Michael Vass comments on AP photo of Marine

Dear Readers,

Sometimes being a member of the press sickens me. It happens in times where the press and media reach below the bowels of the lowest common denominator and dredge up muck. We all learned about one such instance when Entertainment Tonight published a photo of the dead body of Michael Jackson on a stretcher as doctors struggled to save his life. I spoke harshly of that decision and those that would benefit from the suffering of a family in a time of grief.

Yet again I find myself having to denounce a decision of another news organization. This time it the Associated Press. Normally this is a news agency of high regard and solid reporting. But I assume that the need to make a profit in a recession exceeded the obvious and declared standards of good taste and respect. Such is the media of today.

The AP published a photo of a Marine, Lance Cpl. Joshua M. Bernard, as he was dying from wounds received in a firefight in Afghanistan. This went against the multiple requests of the family NOT to publish this photo.

“Bernard’s father after seeing the image of his mortally wounded son said he opposed its publication, saying it was disrespectful to his son’s memory. John Bernard reiterated his viewpoint in a telephone call to the AP on Wednesday”

Not only did the AP decide that the wishes of the family were unimportant, they ignored requests via phone and in writing from Secretary of Defense Robert Gates. Gates directly contacted the president of the AP Thomas Curley in a phone call and then again with a letter that states in part

“Out of respect for his family’s wishes, I ask you in the strongest of terms to reconsider your decision. I do not make this request lightly. In one of my first public statements as Secretary of Defense, I stated that the media should not be treated as the enemy, and made it a point to thank journalists for revealing problems that need to be fixed – as was the case with Walter Reed.

I cannot imagine the pain and suffering Lance Corporal Bernard’s death has caused his family. Why your organization would purposefully defy the family’s wishes knowing full well that it will lead to yet more anguish is beyond me. Your lack of compassion and common sense in choosing to put this image of their maimed and stricken child on the front page of multiple American newspapers is appalling. The issue here is not law, policy or constitutional right – but judgment and common decency.”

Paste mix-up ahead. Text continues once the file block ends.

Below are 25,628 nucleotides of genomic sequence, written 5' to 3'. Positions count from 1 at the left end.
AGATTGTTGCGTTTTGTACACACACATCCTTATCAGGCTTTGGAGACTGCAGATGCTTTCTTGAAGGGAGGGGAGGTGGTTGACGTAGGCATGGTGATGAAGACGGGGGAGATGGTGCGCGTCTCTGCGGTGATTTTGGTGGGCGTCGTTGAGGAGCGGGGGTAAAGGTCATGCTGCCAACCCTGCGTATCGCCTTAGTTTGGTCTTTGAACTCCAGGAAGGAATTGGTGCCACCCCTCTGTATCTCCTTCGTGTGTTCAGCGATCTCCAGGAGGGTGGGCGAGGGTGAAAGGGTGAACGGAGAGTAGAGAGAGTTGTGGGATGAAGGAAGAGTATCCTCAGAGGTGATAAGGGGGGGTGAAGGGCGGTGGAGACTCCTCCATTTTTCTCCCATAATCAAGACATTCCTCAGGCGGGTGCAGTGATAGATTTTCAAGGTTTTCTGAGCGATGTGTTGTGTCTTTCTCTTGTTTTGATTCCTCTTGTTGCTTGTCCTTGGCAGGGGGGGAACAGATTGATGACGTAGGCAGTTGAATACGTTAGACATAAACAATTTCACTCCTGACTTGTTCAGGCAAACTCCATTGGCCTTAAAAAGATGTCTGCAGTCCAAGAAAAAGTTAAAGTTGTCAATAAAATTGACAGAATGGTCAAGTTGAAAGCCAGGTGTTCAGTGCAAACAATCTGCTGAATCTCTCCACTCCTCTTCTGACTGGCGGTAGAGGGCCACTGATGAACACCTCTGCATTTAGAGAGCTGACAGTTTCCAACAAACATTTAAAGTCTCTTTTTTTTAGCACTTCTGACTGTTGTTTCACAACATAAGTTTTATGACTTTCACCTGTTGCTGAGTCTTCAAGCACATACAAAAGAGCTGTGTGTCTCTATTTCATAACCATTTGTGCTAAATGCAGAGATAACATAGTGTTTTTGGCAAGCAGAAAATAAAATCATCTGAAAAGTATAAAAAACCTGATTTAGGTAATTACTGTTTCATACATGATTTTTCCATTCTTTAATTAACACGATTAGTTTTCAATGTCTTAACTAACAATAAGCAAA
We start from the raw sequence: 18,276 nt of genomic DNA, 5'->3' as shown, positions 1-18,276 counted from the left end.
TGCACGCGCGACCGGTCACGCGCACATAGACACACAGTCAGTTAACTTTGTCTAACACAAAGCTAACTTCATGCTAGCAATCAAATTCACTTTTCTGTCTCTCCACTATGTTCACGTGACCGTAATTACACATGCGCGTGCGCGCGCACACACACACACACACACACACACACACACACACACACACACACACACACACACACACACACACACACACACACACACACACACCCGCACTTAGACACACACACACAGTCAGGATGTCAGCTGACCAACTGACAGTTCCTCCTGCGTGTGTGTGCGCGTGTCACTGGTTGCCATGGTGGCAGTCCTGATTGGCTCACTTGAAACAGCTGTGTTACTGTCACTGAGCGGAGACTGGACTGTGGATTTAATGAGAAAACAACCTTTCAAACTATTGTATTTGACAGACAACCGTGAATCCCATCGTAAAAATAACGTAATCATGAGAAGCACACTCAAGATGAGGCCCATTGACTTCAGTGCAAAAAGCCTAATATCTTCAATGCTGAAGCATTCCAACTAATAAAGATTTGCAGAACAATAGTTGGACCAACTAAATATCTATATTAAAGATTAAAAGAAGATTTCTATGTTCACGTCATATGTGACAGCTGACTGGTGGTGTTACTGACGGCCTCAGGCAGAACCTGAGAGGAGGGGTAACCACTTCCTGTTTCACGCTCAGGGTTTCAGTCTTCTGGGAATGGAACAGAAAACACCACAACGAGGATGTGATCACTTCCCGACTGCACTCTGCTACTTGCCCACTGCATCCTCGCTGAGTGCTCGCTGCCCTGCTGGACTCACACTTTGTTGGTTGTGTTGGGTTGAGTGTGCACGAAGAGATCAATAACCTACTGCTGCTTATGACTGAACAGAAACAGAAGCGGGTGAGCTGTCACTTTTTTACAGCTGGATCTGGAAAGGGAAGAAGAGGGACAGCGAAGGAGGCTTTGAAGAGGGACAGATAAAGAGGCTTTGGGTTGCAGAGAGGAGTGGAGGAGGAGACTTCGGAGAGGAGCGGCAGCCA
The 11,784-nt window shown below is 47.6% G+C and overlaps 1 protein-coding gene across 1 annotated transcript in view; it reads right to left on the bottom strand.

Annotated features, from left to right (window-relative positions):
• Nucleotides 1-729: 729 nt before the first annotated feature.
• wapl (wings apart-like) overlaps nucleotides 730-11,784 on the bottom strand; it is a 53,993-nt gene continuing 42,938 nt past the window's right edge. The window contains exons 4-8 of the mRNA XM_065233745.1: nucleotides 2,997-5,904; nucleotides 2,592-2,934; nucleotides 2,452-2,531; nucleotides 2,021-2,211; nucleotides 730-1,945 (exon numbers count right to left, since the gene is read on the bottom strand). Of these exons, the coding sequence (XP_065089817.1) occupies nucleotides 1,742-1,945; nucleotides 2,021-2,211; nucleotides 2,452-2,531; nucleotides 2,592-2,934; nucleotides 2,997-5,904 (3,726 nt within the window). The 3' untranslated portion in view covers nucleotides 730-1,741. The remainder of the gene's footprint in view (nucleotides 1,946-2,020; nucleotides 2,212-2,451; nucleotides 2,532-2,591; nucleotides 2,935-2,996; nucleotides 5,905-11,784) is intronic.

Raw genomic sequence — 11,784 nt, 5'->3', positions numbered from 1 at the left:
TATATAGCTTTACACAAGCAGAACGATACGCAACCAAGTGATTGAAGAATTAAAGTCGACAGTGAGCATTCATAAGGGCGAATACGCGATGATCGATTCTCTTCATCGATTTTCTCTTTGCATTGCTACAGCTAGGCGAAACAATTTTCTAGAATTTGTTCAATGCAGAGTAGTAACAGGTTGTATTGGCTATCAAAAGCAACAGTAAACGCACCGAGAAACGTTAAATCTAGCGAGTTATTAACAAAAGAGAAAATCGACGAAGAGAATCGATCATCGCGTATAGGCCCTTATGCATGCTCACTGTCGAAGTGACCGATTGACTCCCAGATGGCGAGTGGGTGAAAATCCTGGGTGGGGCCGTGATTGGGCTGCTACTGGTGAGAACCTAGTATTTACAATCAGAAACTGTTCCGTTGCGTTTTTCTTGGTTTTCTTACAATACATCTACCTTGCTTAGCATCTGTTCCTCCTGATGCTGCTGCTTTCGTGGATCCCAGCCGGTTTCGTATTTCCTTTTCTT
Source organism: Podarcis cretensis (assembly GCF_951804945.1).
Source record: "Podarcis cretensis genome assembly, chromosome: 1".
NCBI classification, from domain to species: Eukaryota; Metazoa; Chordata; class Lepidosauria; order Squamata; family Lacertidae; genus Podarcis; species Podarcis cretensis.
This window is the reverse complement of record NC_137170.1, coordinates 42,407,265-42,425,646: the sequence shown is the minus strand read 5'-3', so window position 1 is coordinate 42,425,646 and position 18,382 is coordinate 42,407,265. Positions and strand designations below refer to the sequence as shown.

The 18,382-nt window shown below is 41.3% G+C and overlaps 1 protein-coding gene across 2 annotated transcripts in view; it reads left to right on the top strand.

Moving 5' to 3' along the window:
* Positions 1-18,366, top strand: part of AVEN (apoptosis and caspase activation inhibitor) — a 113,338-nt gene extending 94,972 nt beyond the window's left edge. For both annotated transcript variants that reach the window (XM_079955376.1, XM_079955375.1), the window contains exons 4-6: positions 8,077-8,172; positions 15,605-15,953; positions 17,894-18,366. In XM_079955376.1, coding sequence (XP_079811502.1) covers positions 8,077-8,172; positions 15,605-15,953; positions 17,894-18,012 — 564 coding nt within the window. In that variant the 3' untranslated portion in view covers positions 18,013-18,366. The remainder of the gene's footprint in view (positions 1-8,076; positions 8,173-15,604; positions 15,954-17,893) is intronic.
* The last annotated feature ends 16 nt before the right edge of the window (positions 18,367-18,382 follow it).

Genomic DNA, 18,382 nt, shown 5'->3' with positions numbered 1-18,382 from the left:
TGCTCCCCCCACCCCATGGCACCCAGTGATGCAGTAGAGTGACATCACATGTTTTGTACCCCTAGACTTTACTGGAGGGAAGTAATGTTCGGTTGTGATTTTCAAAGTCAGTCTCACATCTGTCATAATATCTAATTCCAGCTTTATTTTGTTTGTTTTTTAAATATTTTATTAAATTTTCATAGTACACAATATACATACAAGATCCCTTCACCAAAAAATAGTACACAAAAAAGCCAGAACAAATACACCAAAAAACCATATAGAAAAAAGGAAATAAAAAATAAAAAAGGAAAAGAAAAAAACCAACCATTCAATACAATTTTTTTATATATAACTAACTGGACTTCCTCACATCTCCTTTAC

I believe the wishes of the family should have been respected. I believe that Gate’s request should have been honored. I see no benefit to the stories of Afghanistan, or to history, from the display of the final moments of this Marine. The only attempted result of this picture (that I will never publish) is to create controversy and profit.

Not only did the AP use the death of this Marine, the Buffalo News, (Wheeling, W.Va.) Intelligencer, Akron Beacon-Journal and the St. Petersburg Times all ran the photo. I denounce the use of this photo. I am appalled by decision of the editors of each of these news organization in seeking to gain profit and circulation via profiteering on the death of a Marine and controversy that can only amplify the anguish of the Bernard family.

The Bernard family has my most sincere and deep condolences. Lcpl Bernard gave his life for this country, something I deeply respect and understand. His memory should be honored, not disgraced.

I recommend to all my readers to avoid the AP, Buffalo News, (Wheeling, W.Va.) Intelligencer, Akron Beacon-Journal and the St. Petersburg Times if at all possible. While it cannot right what has been done, perhaps losing the circulation and profits they have held above dignity and respect will prevent another such travesty.